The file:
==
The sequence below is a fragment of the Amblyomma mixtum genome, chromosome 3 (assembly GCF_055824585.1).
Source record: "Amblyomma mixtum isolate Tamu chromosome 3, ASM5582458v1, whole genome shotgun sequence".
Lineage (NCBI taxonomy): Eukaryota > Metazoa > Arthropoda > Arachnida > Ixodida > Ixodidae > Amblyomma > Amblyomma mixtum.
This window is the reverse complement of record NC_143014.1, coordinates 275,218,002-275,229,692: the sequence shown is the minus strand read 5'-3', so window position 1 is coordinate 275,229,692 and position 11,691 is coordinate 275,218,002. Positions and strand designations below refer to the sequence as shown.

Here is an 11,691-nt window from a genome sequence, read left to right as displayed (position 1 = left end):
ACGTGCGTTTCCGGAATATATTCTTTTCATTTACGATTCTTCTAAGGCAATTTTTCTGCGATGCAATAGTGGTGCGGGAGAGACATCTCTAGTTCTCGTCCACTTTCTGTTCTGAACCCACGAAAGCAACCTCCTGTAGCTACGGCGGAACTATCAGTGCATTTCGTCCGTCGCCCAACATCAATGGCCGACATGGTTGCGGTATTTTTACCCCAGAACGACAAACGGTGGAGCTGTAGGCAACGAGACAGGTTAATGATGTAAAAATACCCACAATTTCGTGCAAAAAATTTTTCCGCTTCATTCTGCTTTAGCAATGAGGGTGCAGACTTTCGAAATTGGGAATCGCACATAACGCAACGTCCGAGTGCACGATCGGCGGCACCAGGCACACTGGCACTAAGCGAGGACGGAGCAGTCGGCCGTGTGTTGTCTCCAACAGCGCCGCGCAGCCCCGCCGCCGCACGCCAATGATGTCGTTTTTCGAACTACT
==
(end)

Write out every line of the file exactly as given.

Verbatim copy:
The sequence below is a fragment of the Amblyomma mixtum genome, chromosome 3 (assembly GCF_055824585.1).
Source record: "Amblyomma mixtum isolate Tamu chromosome 3, ASM5582458v1, whole genome shotgun sequence".
Lineage (NCBI taxonomy): Eukaryota > Metazoa > Arthropoda > Arachnida > Ixodida > Ixodidae > Amblyomma > Amblyomma mixtum.
This window is the reverse complement of record NC_143014.1, coordinates 275,218,002-275,229,692: the sequence shown is the minus strand read 5'-3', so window position 1 is coordinate 275,229,692 and position 11,691 is coordinate 275,218,002. Positions and strand designations below refer to the sequence as shown.

Here is an 11,691-nt window from a genome sequence, read left to right as displayed (position 1 = left end):
ACGTGCGTTTCCGGAATATATTCTTTTCATTTACGATTCTTCTAAGGCAATTTTTCTGCGATGCAATAGTGGTGCGGGAGAGACATCTCTAGTTCTCGTCCACTTTCTGTTCTGAACCCACGAAAGCAACCTCCTGTAGCTACGGCGGAACTATCAGTGCATTTCGTCCGTCGCCCAACATCAATGGCCGACATGGTTGCGGTATTTTTACCCCAGAACGACAAACGGTGGAGCTGTAGGCAACGAGACAGGTTAATGATGTAAAAATACCCACAATTTCGTGCAAAAAATTTTTCCGCTTCATTCTGCTTTAGCAATGAGGGTGCAGACTTTCGAAATTGGGAATCGCACATAACGCAACGTCCGAGTGCACGATCGGCGGCACCAGGCACACTGGCACTAAGCGAGGACGGAGCAGTCGGCCGTGTGTTGTCTCCAACAGCGCCGCGCAGCCCCGCCGCCGCACGCCAATGATGTCGTTTTTCGAACTACT